WHERE COLUMNISTS GO TO DIE

Elaine Viets pens murder mysteries set in a parallel St. Louis from her new home in South Florida

You thought the Florida sun had finally burned South St. Louis from Elaine Viets' soul? She's walking on the beach, thinking of ways to kill people — in a murder-mystery series set in South St. Louis. Think the Orient Express, running down South Grand. Think Humphrey, searching for the Maltese Flamingo.

Think, more literally, of a 6-foot-tall newspaper reporter driving a Jaguar. The prose adventures of Francesca Vierling flow like Bud on tap: Dell is now publicizing Viets' third paperback in three years, the, er, Pink Flamingo Murders. "You need a strong sense of place," she explains. "My New York editor thought St. Louis sounded very exotic. She was particularly fascinated with the native foods, brain sandwiches and gooey-butter cakes."

Ted Drewes figures prominently. Other sites are disguised: Uncle Bill's is Uncle Bob's; there's a state street called North Dakota ("I thought four murders on one street was bad for property values"). Viets was especially careful to ask permission before planting a corpse at the Biker Ball, held every year at the St. Louis Casa Loma Ballroom. Delighted, the owner obligingly showed her the secret staircase and the hidden upper room where the bikers ... get romantic.

"If it's hard-boiled, make it a one-shot thriller. If you're doing a "cozy'" — more tea than gore — "make it a series," Viets advises fans packing the Buder branch library to hear her. "Next, your detective needs a trauma in her past, because wounded people look for answers. If you've been through a bitter divorce, this is fodder." Detectives always have lousy love lives, she adds, but unless they're medieval monks, they do have to have sex. (Viets says she hates writing those scenes between Francesca and her longtime lover, Lyle, keenly aware that her friends, enemies and old boyfriends will read them closely.)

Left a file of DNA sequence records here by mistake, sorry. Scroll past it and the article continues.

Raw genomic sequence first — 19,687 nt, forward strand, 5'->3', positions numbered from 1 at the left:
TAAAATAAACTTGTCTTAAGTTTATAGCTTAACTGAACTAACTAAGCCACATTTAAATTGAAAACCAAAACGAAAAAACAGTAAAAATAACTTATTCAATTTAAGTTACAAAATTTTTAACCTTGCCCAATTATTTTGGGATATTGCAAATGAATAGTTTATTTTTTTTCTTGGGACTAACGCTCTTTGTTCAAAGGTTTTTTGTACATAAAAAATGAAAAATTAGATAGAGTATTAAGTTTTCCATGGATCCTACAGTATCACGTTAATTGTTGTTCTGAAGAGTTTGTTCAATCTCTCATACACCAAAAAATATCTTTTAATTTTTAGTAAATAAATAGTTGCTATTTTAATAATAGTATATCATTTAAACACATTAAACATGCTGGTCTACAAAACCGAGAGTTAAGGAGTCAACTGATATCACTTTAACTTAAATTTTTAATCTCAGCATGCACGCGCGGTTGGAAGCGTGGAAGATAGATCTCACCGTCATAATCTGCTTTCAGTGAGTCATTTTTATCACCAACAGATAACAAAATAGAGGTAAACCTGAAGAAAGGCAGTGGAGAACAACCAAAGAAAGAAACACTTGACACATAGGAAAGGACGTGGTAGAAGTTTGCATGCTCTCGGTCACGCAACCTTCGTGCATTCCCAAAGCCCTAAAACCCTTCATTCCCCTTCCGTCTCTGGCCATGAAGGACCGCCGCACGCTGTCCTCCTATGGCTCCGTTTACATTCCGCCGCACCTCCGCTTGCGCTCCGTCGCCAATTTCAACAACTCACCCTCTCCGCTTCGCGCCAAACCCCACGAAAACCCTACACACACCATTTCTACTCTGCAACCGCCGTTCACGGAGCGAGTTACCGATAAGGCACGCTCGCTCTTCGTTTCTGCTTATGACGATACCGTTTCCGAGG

"You are never too old to write a mystery," she reassures the graying crowd, gazing fondly at a Jane Marple perm bobbing above purple polyester. "The average mystery reader is a woman in her 40s. Sue Grafton started her series in the middle of an ugly divorce because she'd begun thinking of ways to kill her husband."

A dapper fellow in a bow tie nods knowingly, looking for a second like the murderer on a Columbo episode.

A young Nero Wolfe leans forward, shirt buttons straining, to stare gimlet-eyed at his back.

There are a million stories in naked South St. Louis.

 
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